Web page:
Wal-Mart Sues Visa For $5 Billion Over Excess Fees
Wal-Mart Stores (NYSE: WMT) have filed a lawsuit against Visa (NYSE: V) claiming more than $5 billion in damages for what Wal-Mart claimed were unreasonably high interchange fees Visa charged the retailer.
In the lawsuit Wal-Mart claimed Visa conspired with banks to fix so-called “swipe fees” that were charged to merchants between 2004 and 2012. According to The City Wire, the suit charged Visa with raising interchange fees by 234 percent between 1998 and 2006.
Retailers typically pay a fee when their customer uses a credit or debit card. Wal-Mart, in its lawsuit, said the “swipe fees” Visa set were in violation of antitrust regulations. In addition, Wal-Mart said the excess fees resulted in more than $350 billion in fees over nine years that were, in part, charged back to customers in the form of higher prices.
The Wall Street Journal, in reporting on the lawsuit, said Visa declined to comment. The company denied that its fees were a violation of antitrust regulations.
The current lawsuit followed a 2003 class-action suit against Visa and MasterCard, to which Wal-Mart was a party. In that lawsuit, plaintiffs objected to card issuer requirements that merchants who accepted their credit cards also had to accept their debit cards. The result was a $3 billion judgment against Visa and MasterCard.
Interchange fees have long been a point of contention between card issuers and retailers. The fees, set by card networks and collected by banks such as JPMorgan Chase are too high, say retailers, because there is little competition.
Smaller retailers settled the issue with card issuers in 2012 and stand to receive as much as $5.7 billion because of that settlement. Larger merchants, like Wal-Mart, Target, and Macy’s stayed out of those actions in order to pursue their own lawsuits, resulting in the suit filed this week.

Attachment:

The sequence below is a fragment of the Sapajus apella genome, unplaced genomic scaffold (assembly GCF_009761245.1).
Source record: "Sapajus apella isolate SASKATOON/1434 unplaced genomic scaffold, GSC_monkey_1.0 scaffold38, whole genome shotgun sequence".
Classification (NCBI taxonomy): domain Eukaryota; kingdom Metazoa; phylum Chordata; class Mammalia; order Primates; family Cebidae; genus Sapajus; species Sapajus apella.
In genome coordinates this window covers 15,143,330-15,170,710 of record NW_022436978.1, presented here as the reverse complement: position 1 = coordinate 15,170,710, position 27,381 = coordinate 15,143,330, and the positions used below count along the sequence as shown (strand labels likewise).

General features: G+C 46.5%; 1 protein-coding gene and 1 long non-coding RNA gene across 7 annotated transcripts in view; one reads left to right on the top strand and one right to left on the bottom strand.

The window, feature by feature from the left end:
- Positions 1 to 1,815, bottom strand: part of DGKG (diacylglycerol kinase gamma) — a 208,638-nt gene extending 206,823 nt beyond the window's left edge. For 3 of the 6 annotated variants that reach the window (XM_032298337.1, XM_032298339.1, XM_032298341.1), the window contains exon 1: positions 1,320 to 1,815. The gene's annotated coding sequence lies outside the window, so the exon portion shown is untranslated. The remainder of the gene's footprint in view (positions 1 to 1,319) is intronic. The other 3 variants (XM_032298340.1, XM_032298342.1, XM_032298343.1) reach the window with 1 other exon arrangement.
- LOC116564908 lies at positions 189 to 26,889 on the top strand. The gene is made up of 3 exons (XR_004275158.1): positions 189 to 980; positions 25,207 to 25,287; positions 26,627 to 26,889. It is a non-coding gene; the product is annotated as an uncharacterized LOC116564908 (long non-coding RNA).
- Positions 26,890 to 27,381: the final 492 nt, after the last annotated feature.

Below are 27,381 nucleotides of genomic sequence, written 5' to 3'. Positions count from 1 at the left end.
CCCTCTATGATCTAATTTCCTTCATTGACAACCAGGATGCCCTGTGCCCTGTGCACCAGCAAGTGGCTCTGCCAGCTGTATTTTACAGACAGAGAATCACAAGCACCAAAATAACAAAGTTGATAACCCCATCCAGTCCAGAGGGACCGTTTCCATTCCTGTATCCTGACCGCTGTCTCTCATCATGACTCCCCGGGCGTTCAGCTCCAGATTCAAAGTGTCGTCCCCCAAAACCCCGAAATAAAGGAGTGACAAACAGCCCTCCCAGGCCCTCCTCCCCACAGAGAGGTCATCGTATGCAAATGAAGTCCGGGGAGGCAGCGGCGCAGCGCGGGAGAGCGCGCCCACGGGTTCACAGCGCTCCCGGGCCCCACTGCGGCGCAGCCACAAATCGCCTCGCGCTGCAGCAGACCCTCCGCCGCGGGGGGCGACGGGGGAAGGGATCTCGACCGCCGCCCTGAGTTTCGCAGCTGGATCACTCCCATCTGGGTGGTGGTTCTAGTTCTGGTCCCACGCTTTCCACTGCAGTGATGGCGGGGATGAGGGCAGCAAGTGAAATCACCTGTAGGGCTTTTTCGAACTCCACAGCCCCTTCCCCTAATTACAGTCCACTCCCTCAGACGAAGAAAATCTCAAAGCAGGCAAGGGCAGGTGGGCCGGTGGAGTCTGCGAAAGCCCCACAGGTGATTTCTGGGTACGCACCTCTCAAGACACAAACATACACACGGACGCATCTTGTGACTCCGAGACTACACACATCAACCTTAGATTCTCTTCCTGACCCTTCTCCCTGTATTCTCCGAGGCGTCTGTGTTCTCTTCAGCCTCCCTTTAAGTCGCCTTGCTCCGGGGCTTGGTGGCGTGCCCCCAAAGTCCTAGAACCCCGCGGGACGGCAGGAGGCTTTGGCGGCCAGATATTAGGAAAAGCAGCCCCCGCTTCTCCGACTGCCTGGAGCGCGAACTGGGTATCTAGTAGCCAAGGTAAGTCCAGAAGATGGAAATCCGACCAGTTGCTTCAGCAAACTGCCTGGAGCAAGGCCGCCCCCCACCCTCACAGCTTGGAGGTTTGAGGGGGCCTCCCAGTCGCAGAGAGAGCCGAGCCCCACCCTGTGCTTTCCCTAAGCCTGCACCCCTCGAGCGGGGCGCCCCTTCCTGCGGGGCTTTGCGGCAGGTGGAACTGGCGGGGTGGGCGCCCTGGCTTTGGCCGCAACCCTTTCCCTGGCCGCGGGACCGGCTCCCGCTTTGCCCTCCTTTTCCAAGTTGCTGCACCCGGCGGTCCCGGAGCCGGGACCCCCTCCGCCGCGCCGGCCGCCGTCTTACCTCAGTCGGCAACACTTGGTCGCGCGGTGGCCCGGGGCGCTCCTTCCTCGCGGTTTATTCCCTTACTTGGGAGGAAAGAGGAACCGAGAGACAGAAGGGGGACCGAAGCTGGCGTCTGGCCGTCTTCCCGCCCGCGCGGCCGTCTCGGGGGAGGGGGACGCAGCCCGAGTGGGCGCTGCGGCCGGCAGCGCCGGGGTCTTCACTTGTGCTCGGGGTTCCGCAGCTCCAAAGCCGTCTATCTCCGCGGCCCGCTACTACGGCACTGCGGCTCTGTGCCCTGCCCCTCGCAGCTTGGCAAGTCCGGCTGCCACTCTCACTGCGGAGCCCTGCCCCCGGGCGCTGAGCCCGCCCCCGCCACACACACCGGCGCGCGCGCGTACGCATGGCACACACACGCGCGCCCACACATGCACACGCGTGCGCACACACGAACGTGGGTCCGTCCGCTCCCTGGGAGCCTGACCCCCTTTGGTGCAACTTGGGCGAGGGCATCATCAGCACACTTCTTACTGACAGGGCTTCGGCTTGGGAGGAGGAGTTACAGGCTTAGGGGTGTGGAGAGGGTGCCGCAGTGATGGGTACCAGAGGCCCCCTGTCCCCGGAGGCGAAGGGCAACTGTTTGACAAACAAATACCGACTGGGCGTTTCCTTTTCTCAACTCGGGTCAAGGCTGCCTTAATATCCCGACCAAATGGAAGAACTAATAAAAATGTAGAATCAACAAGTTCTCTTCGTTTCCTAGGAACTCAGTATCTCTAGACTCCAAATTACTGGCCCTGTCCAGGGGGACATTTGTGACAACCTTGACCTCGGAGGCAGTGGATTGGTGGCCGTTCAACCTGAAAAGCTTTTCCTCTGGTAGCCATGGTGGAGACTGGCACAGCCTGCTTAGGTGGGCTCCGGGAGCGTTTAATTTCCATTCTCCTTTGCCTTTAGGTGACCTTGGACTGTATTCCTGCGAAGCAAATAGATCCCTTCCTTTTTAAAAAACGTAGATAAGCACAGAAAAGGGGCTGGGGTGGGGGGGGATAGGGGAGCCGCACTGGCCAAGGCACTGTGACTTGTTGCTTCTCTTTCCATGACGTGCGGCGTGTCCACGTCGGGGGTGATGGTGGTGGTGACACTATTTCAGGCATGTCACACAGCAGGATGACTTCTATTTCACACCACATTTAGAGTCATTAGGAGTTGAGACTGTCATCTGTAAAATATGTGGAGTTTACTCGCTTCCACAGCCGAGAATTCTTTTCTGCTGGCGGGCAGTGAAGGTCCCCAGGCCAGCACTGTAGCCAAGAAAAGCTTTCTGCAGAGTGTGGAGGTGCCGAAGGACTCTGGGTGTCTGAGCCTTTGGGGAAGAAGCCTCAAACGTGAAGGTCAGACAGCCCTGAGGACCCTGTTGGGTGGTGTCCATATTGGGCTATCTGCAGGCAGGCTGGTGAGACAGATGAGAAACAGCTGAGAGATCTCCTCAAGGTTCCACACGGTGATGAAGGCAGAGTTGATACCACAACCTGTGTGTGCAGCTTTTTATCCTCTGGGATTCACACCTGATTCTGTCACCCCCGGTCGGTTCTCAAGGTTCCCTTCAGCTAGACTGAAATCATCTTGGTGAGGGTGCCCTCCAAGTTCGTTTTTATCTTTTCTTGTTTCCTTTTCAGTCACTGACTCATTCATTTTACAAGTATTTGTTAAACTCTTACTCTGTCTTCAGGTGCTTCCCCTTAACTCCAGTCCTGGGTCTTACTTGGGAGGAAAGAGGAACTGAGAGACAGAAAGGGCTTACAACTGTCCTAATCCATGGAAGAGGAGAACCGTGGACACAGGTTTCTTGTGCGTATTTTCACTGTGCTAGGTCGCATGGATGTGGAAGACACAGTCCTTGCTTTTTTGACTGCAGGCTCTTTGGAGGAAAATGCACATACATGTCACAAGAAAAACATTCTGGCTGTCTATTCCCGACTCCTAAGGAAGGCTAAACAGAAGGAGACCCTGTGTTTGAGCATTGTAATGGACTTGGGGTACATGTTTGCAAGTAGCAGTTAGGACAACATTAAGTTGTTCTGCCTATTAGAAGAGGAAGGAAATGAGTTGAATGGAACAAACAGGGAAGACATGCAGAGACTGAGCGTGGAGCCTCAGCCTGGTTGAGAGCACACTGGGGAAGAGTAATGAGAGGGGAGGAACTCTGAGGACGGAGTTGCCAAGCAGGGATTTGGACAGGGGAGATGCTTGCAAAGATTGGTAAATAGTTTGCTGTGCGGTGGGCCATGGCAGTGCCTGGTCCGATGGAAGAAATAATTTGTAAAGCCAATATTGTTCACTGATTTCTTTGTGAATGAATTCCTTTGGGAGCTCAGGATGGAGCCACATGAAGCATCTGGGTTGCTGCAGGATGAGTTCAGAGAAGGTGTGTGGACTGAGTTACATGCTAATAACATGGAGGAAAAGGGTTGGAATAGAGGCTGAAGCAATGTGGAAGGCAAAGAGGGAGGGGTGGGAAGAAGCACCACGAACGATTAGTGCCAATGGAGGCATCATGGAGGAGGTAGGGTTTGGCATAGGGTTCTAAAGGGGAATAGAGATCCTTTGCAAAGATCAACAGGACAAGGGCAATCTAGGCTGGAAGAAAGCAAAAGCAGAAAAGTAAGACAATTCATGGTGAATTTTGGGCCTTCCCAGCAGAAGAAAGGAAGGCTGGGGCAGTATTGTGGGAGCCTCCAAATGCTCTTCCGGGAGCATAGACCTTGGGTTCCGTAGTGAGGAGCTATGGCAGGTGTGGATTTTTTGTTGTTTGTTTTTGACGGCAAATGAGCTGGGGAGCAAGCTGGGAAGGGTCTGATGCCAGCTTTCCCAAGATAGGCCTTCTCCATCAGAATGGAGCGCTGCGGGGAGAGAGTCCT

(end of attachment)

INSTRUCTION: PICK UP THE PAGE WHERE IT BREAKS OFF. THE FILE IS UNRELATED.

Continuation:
Large retailers expressed concern that the agreements reached, so far, would not stop companies like Visa and MasterCard from raising card-processing fees later and would require merchants to waive their rights regarding fees assessed on mobile payments and other future payment methods.
In its suit Wal-Mart said, "The anticompetitive conduct of Visa and the banks forced Wal-Mart to raise retail prices paid by its customers and/or reduce retail services provided to its customers as a means of offsetting some of the artificially inflated Interchange Fees. As a result, Wal-Mart's retail sales were below what they would have been otherwise."
In addition, Wal-Mart noted that companies like Visa have been slow to adopt more secure data protection methods, which also hurts retailers.
In the suit, the company said, "Wal-Mart was further harmed by anti-innovation conduct on the part of Visa and the banks, such as perpetuating the use of fraud-prone magnetic stripe system in the U.S. and the continued use of signature authentication despite knowledge that PIN authentication is more secure, a fact Visa has acknowledged repeatedly."
At the time of this writing, Jim Probasco had no position in any mentioned securities.
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